Human-centred solutions to issues in the education sector were in the spotlight at the launch of the Hasso Plattner Institute of Design Thinking’s (d-school) fourth annual Design Thinking Week.
The launch saw 40 students from 11 of South Africa’s tertiary institutions gather at the University of Cape Town’s (UCT) Library Learning Lounge on Monday, 10 December.
Vice-Chancellor Professor Mamokgethi Phakeng officially opened the week, diving straight into the challenges faced by tertiary institutions, with a focus on UCT. She related these challenges to the university’s vision of securing a sustainable future that is inclusive, engaged and African.
To realise this vision, she said, it is critical to identify current and potential threats. These include the “shake-up” caused by the movements for, among others, decolonisation, the removal of statues, and shutdowns, all of which she described as important and necessary.
“With a shake-up, good things happen … rethinking happens. [But] with a shake-up, there are things that we are at risk of losing,” she said.
A space for ideas
For the university, which exists for the academic project, the risk of the shake-up is the loss of its space for ideas.
“University is a space for ideas. It is the only space where you don’t all have to agree on the same idea; you don’t have to think the same way, [or] do things the same way.”
But even African, Eastern and decolonial texts and thinkers must be critiqued or, said Phakeng, “we are at a risk in higher education of losing that space”.
“The d-school is a place that brings different people from different backgrounds together to tackle problems.”
This is one of the reasons she considers the role of the d-school, which receives funding, intellectual property (IP) and academic support from German businessman and philanthropist Professor Hasso Plattner, to be “critically important”.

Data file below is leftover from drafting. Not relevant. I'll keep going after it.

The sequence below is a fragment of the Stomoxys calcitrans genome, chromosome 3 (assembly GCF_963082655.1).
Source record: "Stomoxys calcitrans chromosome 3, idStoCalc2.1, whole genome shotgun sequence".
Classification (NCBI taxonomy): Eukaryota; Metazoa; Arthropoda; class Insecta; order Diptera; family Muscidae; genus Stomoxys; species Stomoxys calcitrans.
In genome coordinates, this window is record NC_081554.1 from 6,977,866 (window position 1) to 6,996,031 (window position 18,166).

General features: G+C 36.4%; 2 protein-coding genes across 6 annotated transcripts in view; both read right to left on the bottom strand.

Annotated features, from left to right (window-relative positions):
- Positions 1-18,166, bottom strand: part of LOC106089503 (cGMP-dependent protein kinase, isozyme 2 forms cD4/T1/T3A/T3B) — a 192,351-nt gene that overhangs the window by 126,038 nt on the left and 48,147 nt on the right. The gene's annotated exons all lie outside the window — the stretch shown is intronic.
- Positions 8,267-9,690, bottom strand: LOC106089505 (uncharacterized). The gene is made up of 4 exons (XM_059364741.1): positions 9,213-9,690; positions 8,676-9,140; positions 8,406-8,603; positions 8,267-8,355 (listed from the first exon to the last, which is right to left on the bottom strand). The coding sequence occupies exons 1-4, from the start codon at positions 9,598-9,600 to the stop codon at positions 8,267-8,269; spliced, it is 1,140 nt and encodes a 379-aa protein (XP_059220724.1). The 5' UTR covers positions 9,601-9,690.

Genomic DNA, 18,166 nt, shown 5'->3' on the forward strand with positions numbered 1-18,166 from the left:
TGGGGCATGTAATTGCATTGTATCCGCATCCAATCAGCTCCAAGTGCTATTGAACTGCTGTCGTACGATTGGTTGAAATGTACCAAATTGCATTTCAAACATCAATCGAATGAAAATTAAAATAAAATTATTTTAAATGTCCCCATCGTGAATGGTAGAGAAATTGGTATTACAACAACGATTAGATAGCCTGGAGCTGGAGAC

“We imagine the d-school being a place where that space of ideas is enacted.”
Phakeng added that the d-school can bring diverse students together to tackle problems faced by both the higher and basic education sectors, as well as society at large. This includes addressing what a future UCT campus could look like and how it can better serve students.
Engaging the end user
The challenges she identified spoke directly to the one presented to the week’s participants. This was: “What might a future-proof South African teaching and learning environment look and feel like?”
Richard Perez, the d-school director, said that during the week the students work on a real-world challenge, usually pitched by industry, either the public or private sector.
“They then spend four days being exposed to the key mindsets and tools of design thinking as they go about solving the challenge.
“One of design thinking’s key attributes is to be human-centred and understand the needs of the users related to the challenge you are trying to address,” he explained.
“It is important for us to understand from young students what kind of future teaching and learning environment they would like to have.”
Programme manager Dr Keneilwe Munyai said participants will, through the teachings of design thinking, learn to fail early, fast and often, “so that they can quickly learn and not waste money and resources on a project that is not going to work”.
“The overarching consideration for the project is that it needs to incorporate the future of South Africa.”
The ideas and outcomes presented by participants at the end of the week are then fed into a brief for the d-school’s own building.
Jonathan Ray from KMH Architects, and d-school building project manager Neil Parker, were also on hand to engage with participants and hear about their needs and dreams for a design-thinking school.
For Parker, it is critical to have the input of all participating students from the 11 institutions.
“The overarching consideration for the project is that it needs to incorporate the future of South Africa,” he said.
The design process for the building, which will be located on middle campus, will begin in early 2019.
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